Saturday, April 27, 2013


By Kristine Schmucker

You are on your way across town, sitting at the stop light at 5th and Main, and you notice the railroad crossing lights start to flash, the arms come down and you hear the sound of a train whistle. If you have spent any time trying to get from one end of Newton to the other on Main Street, you are familiar with this situation.  You have been "trained!"  Trains are a fact of life in Newton, Kansas.  They are the reason for a town at this location, and throughout Harvey County history, a major employer.

Despite the importance of the railroad to the town and county, when you are stopped by a train at the west 1st Street, Main, and/or Broadway crossing, it can get frustrating.  The train crossings and what to do about them is not a new problem. 

Newton, Main Street Crossing, ca. 1910
Clark Hotel in the background
Courtesy HCHM Photo Archives
In May 1904, Newton city councilmen, members of the Commercial Club, and officials from the Santa Fe Railroad recognized "the importance of having one place at which a sure and safe crossing of the Santa Fe right-of-way at any and all times could be depended upon."

The dangers of the crossing situation in Newton were well known.  Santa Fe officials regarded the crossings at Broadway and Main in Newton "as the most dangerous on their line between Chicago and San Francisco."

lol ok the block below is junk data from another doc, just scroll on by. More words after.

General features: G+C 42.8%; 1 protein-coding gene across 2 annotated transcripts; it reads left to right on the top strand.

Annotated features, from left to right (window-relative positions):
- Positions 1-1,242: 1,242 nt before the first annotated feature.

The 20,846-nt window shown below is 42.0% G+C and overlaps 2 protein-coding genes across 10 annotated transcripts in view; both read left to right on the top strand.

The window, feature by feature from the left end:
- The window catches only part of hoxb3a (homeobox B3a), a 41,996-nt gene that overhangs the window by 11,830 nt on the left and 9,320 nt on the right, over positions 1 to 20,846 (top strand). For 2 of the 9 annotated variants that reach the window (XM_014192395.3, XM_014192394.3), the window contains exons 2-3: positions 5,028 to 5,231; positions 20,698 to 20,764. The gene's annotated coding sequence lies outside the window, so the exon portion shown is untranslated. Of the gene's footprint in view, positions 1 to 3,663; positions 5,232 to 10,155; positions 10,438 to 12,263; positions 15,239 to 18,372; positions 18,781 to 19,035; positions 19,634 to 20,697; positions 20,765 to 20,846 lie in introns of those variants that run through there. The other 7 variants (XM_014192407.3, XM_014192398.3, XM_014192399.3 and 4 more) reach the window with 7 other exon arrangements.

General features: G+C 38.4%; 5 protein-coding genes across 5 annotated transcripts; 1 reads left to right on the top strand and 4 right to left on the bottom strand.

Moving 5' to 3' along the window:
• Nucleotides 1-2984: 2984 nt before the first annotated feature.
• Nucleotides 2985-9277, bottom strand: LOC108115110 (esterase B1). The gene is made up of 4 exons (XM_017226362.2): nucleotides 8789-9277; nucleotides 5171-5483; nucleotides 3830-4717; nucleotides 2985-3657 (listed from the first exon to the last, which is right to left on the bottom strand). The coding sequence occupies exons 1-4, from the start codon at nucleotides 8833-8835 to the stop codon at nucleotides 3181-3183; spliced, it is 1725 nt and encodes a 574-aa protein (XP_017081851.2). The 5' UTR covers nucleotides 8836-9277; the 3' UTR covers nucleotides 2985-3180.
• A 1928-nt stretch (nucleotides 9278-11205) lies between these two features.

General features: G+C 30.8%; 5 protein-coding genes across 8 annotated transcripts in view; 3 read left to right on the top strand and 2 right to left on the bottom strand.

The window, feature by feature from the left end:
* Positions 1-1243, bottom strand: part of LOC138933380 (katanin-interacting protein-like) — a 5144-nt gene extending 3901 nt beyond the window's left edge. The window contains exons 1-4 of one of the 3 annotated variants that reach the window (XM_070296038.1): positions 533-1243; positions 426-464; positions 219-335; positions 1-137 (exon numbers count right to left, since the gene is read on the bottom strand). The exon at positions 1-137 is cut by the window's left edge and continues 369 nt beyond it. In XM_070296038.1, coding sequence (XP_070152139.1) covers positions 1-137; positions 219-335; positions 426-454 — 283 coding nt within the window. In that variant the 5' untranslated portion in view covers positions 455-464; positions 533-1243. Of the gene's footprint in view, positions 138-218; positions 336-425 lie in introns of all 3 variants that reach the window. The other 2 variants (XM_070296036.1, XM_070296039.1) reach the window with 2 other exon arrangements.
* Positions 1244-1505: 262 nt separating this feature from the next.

In 1904, the city leaders and railroad officials discussed the idea of "a subway under the Santa Fe tracks between the alley back of the Santa Fe offices and some point back of Nicholson's coal office, and the directing of all Main street traffic into this tunnel."  The majority of the businessmen involved in the discussions "were strongly opposed to any solution of the problem that carried with it the closing of the Main street crossing."

Discussions continued and a committee was formed consisting of D.W. Wilcox, C.M. Glover and John C. Nicholson.  They were to work with H.U. Mudge, general manager of the Santa Fe Railroad, to find a solution to this "old question."

Evening Kansan Republican,  3 June 1904
But, a subway was never constructed.

Newton, Main Street Crossing, 1950
Courtesy HCHM Photo Archives

The train crossings at Broadway, Main, and West First continue to block traffic regularly, 
as they have since the early 1900s.

Newton, Main Street Crossing, 1988
Courtesy HCHM Photo Archives

Thanks to Linda Koppes, who discovered the June 3, 1904 clipping.
Evening Kansan Republican, 24 May 1904.
Evening Kansan Republican,  3 June 1904.

1 comment:

  1. My camera in hand after the Homecomming game last October, I took photos while waiting on Main in the rain, lights flashing, crossing guard down, just like old times.